Grappling with Limits: Museums and Social InclusionIn Beyond the Turnstile: Making the Case for Museum and Sustainable Values, AltaMira Press, New York, USA, 2009

Mastering a Museum Plan: Strategies for Exhibit Development, D. Houtgraaf, V. Vitali and P. Gale, Naturalis, The National Museum of Natural History, Leiden, The Netherlands, 2008 Amazon link

See|Hear : Museums and Imagination, Los Angeles, Natural History Museum of Los Angeles County, 2006.

On Being a University Museum: Experimentation, Imagination, Interpretation. Proceedings of the 6th International Symposium of University Museums – UMAC/ICOM. Mexico City, September 25 -October 2, 2006.

Conversations Los Angeles Leiden: Museums and Interpretation, Exhibition Catalogue, Leiden, The Netherlands, April 2006 – January 2007, Los Angeles, Natural History Museum of Los Angeles County, 2006.

Of Bait and Fishes: Museums and Cultures In Cultures of Economy – Economy of Cultures. Proceedings of the Symposium, Bayerische Amerika Akademie Munich, Germany, 2002

From Museums to Menus (and Back?): Museology and the Processes of Social and Economic Change, In Museology, Social and Economic Development. Proceedings of the Symposium, ICOM 20th General Assembly, Barcelona, Spain, 2001

Conservation of the Punic Collection at the Museum of Carthage. Part III – Transfer of Museological Technologies: Establishment of a Conservation-centred Didactic Gallery, V. Vitali, Peter Gale and Ursula M. Franklin, Journal of the Canadian Association for Conservation, 2001

Innovation Despite Constraints: Christopher Ondaatje South Asian Gallery at the Royal Ontario Museum, V. Vitali and E. Secord, Muse v.19, #1, 2001

Conservation of the Punic Collection at the Museum of Carthage. Part II – Transfer of Conservation Technology: Establishment of a Salvage Conservation Laboratory, V. Vitali and U.M. Franklin, Journal of the Canadian Association for Conservation, 2000

Data Analysis of Trace-Element Patterns of North American Native Copper Sources, G. Rapp Jr., J.D. Allert, V. Vitali and Z. Jing, In Determining Geological Sources of Artifact Copper: Source Characterization Using Trace Element Patterns, University Press of America, 2000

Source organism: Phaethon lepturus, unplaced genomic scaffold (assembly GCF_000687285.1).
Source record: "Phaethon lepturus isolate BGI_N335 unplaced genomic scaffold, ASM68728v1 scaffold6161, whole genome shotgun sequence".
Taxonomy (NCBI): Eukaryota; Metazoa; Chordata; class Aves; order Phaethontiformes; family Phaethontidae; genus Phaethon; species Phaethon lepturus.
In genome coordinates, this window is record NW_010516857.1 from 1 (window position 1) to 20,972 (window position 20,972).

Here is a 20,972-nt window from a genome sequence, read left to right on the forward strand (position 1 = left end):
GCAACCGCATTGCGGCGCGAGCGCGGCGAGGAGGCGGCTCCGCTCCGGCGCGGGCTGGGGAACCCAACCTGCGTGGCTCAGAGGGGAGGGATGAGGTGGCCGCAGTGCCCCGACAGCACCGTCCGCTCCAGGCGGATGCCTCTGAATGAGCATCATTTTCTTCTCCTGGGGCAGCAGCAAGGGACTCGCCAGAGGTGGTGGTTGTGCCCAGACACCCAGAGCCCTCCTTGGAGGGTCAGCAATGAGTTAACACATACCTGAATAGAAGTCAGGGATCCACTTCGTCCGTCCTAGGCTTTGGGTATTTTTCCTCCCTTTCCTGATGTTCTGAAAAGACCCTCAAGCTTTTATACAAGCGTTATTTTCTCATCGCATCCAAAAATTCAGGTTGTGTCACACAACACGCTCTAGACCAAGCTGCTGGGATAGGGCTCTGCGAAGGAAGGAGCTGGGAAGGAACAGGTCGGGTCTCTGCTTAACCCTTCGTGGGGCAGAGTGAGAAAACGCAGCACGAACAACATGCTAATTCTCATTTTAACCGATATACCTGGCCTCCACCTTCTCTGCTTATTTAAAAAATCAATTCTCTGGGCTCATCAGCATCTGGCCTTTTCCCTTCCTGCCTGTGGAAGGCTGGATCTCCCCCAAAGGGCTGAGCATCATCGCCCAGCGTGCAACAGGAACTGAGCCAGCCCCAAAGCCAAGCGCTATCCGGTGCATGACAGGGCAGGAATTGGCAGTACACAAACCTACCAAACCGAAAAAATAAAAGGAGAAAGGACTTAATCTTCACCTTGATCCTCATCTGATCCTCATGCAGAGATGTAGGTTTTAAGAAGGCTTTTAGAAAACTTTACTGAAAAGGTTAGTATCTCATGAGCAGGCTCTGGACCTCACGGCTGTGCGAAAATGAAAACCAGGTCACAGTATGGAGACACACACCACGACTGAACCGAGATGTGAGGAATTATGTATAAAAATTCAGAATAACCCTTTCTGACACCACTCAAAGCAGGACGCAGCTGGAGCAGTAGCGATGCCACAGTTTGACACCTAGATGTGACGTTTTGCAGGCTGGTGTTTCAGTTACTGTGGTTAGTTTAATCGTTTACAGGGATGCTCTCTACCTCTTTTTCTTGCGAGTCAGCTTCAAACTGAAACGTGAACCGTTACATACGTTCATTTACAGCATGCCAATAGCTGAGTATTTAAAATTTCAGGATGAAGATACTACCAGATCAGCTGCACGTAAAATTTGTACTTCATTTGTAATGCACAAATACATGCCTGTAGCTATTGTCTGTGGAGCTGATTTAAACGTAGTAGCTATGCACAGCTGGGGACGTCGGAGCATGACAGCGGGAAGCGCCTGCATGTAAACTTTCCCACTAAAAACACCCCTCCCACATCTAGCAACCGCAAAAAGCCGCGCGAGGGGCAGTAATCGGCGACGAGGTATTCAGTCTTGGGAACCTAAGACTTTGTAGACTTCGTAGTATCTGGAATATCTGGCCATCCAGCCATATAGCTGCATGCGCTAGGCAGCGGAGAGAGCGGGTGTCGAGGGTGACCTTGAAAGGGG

Culture Then, Culture Now: The real business of managing heritage, In Proceedings of the 5th International Symposium of World Heritage Cities. Santiago de Compostela, 1999.

Conservation of the Punic Collection at the Museum of Carthage. Part I – Mapping the Collection: Methodology, Classification and Assessment, V. Vitali and U.M. Franklin, Journal of the Canadian Association for Conservation, 1999

A post scriptum: Museology and Globalization What is it? Peut-on conclure? In Museology and Globalization, Proceedings of the Symposium, ICOM 19th General Assembly, Melbourne, Australia, 1998

Conservation of Cultural Heritage: An Approach to Sustainable International Development In La Conservación como factor de desarrollo en el siglo XXI, Valladolid: Fondatión del partimonio historico de Castilla y Leon, 1998

Remembering the People: Unity and Diversity within the Global Community, V. Vitali and P. A. Gale, In Museology and Globalization, ICOFOM Study Series ISS 29, 1998


  1. ^ a b Hill, David (2007-06-11). "Auckland Museum appoints first woman director". New Zealand Herald. Retrieved 2010-02-18. 
  2. ^ "Vanda Vitali". 
  3. ^ a b Cumming, Geoff (2008-06-28). "Displaying a Hunger for Change". New Zealand Herald. Retrieved 2010-02-18. 
  4. ^ Cumming, Geoff (16 February 2008). "Rattling bones at the museum". The New Zealand Herald. Retrieved 26 November 2011. 
  5. ^ Gregory, Angela (10 July 2008). "Union queries museum job losses". The New Zealand Herald. Retrieved 26 November 2011. 
  6. ^ Orsman, Bernard (2009-01-19). "Revamped Museum Draws Thousands". The New Zealand Herald. 
  7. ^ Smith, Jacqueline. "Hillary dispute: Museum slams 'screaming' public". New Zealand Herald. Retrieved 1 November 2014. 
  8. ^ Orsman, Bernard (9 December 2009). "Showdown at city's museum". The New Zealand Herald. Retrieved 26 November 2011. 
  9. ^ Barratt, Joseph (21 February 2010). "Bad PR move for museum". The New Zealand Herald. Retrieved 26 November 2011. 

External links[edit]